and the Basal and Kulilal Ensemble
Living in the highlands of southern Palawan are the Palawan people, who, together with the Batak and Tagbanwa, are the major indigenous cultural communities of Palawan.
The Palawan possess a rich, intense yet highly refined culture encompassing both the visible and invisible worlds. They may not exhibit the ornate splendor of the Maranaw nor the striking elegance of the Yakan, but their elaborate conemology, extensive poetic and literary traditions, multi-level architecture, musical concepts, social ethic and rituals reveal a deeply spiritual sensibility and subtle inner life of a people attuned to the myriad energies and forms of luxurious mountain universe that is their abode, a forest environment of great trees, countless species of plants and animals, and a magnificent firmament.
The Palawan have no notion of property. To them, the earth, sea, sky and nature’s elements belong to no one. Their basic social ethic is one sharing. Their most important rituals such as the tambilaw and the tinapay are forms of vast and lavish sharing, particularly of food and drinks, skills and ideas.
The tambilaw is a collective cooking and sharing of rice which is a ritual offering to the Lord of Rice, Ampo’t Paray, while the tinapay is the rice wine drinking ceremony. It is during such occasions that the basal, or gong music ensemble, plays a vital role in the life of the community. For it is the music of the basal that collectively and spiritually connects the Palawan with the Great Lord, Ampo and the Master Rice, Ampo’t Paray. The basal enlivens the night long fast of the drinking of the rice wine, bringing together about one hundred guests under the roof of the kolon banwa (big house).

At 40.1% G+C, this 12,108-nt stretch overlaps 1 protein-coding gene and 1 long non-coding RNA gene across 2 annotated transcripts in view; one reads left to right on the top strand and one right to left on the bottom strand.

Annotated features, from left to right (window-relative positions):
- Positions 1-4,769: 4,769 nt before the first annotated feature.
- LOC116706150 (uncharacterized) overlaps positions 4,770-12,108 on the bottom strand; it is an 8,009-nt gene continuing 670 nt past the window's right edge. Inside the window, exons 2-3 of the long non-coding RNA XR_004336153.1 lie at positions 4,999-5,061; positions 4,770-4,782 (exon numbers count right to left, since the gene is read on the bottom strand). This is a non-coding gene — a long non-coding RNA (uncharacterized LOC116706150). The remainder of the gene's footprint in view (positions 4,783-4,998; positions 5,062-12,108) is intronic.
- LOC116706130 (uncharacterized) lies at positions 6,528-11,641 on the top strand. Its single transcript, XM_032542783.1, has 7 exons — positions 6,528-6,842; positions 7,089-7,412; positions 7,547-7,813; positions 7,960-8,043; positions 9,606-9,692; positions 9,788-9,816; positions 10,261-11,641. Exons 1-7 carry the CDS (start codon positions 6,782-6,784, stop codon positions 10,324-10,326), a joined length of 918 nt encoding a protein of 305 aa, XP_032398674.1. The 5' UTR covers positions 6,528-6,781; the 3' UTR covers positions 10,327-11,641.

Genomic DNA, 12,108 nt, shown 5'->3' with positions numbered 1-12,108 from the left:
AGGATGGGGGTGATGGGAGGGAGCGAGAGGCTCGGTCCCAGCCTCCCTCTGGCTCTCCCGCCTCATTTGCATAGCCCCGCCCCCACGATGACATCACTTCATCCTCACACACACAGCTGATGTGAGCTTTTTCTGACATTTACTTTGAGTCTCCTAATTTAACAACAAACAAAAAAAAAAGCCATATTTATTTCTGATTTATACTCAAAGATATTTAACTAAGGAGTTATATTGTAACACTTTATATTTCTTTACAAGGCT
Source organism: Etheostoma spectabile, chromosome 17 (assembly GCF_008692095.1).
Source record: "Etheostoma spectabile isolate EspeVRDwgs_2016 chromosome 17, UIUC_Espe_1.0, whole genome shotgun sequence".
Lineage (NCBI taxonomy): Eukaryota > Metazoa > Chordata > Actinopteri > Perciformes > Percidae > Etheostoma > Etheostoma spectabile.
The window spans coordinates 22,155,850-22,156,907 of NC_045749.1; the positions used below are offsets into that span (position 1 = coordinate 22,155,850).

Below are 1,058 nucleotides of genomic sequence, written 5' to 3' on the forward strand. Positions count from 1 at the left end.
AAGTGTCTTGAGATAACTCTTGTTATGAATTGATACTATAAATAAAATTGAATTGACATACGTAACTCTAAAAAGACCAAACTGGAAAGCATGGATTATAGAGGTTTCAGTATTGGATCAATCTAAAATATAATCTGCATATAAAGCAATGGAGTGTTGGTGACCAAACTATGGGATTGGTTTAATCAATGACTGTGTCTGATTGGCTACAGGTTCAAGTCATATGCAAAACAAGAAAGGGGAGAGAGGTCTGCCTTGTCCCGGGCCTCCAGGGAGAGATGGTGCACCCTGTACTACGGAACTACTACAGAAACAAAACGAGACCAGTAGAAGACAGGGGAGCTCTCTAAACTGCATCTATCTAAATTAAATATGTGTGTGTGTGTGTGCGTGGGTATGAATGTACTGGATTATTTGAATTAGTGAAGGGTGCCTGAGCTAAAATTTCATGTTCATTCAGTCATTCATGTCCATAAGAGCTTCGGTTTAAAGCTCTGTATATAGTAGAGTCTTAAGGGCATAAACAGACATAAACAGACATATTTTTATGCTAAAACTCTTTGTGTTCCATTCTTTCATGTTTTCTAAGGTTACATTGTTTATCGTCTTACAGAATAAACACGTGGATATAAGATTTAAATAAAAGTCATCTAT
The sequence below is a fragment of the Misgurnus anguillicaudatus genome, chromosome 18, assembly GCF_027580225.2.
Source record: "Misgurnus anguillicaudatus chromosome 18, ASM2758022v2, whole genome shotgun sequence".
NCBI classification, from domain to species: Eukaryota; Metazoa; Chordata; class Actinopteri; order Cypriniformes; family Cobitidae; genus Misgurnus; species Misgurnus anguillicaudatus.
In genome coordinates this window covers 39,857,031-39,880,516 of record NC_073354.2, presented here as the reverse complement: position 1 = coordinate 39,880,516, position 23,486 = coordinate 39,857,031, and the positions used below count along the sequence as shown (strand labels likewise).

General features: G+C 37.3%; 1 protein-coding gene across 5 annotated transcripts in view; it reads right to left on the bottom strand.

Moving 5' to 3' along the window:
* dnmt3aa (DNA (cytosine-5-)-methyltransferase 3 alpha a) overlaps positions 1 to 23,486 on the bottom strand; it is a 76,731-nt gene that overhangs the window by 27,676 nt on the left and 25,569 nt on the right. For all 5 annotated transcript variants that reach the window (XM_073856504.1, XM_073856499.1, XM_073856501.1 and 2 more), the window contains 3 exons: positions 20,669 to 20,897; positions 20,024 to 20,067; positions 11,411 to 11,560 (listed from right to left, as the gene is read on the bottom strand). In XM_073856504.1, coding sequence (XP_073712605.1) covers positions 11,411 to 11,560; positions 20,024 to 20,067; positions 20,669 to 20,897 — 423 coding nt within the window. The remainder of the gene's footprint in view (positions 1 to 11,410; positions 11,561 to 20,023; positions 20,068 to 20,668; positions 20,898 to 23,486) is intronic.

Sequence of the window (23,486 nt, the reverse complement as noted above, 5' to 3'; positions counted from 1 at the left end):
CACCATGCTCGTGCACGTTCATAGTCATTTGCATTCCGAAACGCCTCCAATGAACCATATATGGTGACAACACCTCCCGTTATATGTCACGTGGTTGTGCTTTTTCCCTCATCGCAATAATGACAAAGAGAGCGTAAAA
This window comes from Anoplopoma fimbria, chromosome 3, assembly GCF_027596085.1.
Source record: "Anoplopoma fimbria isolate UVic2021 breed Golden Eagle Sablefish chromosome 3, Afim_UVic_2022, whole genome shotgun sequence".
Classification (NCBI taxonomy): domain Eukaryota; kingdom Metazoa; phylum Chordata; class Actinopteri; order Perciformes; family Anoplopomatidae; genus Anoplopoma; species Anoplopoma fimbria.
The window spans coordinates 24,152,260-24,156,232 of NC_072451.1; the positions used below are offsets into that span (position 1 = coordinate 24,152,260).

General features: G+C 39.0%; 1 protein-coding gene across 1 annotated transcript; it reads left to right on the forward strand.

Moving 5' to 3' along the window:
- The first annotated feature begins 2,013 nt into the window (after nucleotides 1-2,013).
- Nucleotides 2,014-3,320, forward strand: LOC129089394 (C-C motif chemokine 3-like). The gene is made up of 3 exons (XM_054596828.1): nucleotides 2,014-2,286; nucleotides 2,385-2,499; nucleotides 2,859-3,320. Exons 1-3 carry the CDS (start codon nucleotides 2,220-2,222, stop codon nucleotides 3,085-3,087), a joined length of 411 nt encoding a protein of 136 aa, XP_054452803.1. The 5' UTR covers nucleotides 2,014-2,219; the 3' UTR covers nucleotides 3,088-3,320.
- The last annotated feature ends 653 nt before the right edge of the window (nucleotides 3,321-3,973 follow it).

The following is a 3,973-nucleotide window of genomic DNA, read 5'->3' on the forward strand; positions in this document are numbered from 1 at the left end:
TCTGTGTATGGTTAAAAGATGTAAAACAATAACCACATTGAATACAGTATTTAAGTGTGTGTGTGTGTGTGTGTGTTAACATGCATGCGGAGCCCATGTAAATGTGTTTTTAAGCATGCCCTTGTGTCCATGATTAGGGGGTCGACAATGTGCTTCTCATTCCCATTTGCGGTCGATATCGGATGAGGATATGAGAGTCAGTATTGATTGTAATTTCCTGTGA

The gimbal (tubular drum) begins the music with a basic rhythm, then enter the sanang ( pair of small gongs with boss and narrow rims) and one to three agungs (gongs with high bossed and wide turned – in rims).
Basal ensemble playing is an accurate and wonderful metaphor for the basic custom of sharing among the Palawan . For in this music no one instrument predominates. The techniques of interlocking, counterpoint, alternation and colotomy ensure a collective oneness. The two sanang play in alternative dynamics. When one plays loudly, the other plays softly. Contrapuntal patterns govern the interaction of the agung with the sanang and gimbal. It is the music of “punctuation, rhythm and color rather than melody”. Its very essence is creative cooperation and togetherness.
A non-musical instrumental element of the basal are the young women’s rapid stamping rhythm of their foot as they move back and forth on the bamboo slatted floor of the kolon banwa, carrying taro leaves on both hands at their sides. This percussion dance is called tarak.
Further highlighting the intensely poetic and subtle harmony of human beings with each other and with nature among the palawan are the kulilal and bagit traditions. The kulilal is a highly lyrical poem expressing passionate love sang with the accompaniment of the kusyapi (two-stringed lute), played by a man, and pagang (bamboo zither), played by a woman. The bagit, also played on the kusyapi, is strictly instrumental music depicting the rhythms, movements and sounds of nature, birds, monkeys, snakes, chirping of insects, rustling of leaves, the elements and the like.
An outstanding master of the basal, kulilal and bagit is Masino, a gifted poet, bard artist, and musician who was born near the head of the river in Makagwa valley on the foothill of Mantalingayan mountain. Masino is not only well-versed in the instruments and traditions of the basal, kulilal and bagit but also plays the aroding (mouth harp) and babarak (ring flute) and above all is a prolific and pre-eminent epic chanter and story teller.
He has the creative memory, endurance, clarity of intellect and spiritual purpose that enable him to chant all through the night, for successive nights, countless tultul (epics), sudsungit (narratives), and tuturan (myths of origin and teachings of ancestors).
Masino and the basal and kulilal ensemble of Makagwa valley are creative, traditional artists of the highest order of merit. (by Prof. Felipe M. de Leon, Jr.)